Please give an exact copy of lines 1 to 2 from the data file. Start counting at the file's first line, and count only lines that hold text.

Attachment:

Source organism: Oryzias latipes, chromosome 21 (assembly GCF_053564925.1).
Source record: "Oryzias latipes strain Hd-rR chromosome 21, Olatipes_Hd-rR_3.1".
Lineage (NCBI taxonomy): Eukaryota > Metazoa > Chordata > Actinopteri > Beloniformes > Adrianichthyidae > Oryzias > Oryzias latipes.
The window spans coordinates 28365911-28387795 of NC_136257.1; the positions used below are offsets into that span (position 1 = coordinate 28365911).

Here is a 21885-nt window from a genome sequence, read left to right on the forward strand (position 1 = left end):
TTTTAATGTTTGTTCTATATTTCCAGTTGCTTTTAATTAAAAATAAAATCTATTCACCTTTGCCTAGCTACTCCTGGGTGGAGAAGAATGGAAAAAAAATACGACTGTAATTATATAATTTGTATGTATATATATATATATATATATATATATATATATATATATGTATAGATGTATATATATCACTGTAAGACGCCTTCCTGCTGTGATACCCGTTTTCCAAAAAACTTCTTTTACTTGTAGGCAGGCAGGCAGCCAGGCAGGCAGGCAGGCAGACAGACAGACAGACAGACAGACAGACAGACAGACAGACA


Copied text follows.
Source organism: Oryzias latipes, chromosome 21 (assembly GCF_053564925.1).
Source record: "Oryzias latipes strain Hd-rR chromosome 21, Olatipes_Hd-rR_3.1".